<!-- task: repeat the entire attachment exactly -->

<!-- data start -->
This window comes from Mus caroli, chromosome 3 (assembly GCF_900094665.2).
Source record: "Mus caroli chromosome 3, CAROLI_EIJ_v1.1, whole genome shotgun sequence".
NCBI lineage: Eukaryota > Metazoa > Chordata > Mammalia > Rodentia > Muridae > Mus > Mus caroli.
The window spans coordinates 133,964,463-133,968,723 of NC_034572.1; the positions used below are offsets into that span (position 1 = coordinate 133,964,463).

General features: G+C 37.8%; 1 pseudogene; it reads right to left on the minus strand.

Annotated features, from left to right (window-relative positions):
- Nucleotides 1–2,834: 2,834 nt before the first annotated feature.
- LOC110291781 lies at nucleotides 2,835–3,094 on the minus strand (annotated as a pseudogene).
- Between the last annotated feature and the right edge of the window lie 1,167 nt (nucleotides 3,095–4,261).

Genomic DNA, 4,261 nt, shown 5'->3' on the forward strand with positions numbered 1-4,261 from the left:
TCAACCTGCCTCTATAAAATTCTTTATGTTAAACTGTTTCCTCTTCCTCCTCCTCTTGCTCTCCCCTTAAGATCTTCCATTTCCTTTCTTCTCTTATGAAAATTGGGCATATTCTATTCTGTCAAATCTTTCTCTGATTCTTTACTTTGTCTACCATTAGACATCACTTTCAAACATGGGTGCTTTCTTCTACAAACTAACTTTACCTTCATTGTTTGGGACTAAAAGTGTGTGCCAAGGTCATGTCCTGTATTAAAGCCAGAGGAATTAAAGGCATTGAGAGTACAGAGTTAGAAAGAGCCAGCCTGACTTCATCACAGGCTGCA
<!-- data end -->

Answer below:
This window comes from Mus caroli, chromosome 3 (assembly GCF_900094665.2).
Source record: "Mus caroli chromosome 3, CAROLI_EIJ_v1.1, whole genome shotgun sequence".
NCBI lineage: Eukaryota > Metazoa > Chordata > Mammalia > Rodentia > Muridae > Mus > Mus caroli.
The window spans coordinates 133,964,463-133,968,723 of NC_034572.1; the positions used below are offsets into that span (position 1 = coordinate 133,964,463).

General features: G+C 37.8%; 1 pseudogene; it reads right to left on the minus strand.

Annotated features, from left to right (window-relative positions):
- Nucleotides 1–2,834: 2,834 nt before the first annotated feature.
- LOC110291781 lies at nucleotides 2,835–3,094 on the minus strand (annotated as a pseudogene).
- Between the last annotated feature and the right edge of the window lie 1,167 nt (nucleotides 3,095–4,261).

Genomic DNA, 4,261 nt, shown 5'->3' on the forward strand with positions numbered 1-4,261 from the left:
TCAACCTGCCTCTATAAAATTCTTTATGTTAAACTGTTTCCTCTTCCTCCTCCTCTTGCTCTCCCCTTAAGATCTTCCATTTCCTTTCTTCTCTTATGAAAATTGGGCATATTCTATTCTGTCAAATCTTTCTCTGATTCTTTACTTTGTCTACCATTAGACATCACTTTCAAACATGGGTGCTTTCTTCTACAAACTAACTTTACCTTCATTGTTTGGGACTAAAAGTGTGTGCCAAGGTCATGTCCTGTATTAAAGCCAGAGGAATTAAAGGCATTGAGAGTACAGAGTTAGAAAGAGCCAGCCTGACTTCATCACAGGCTGCA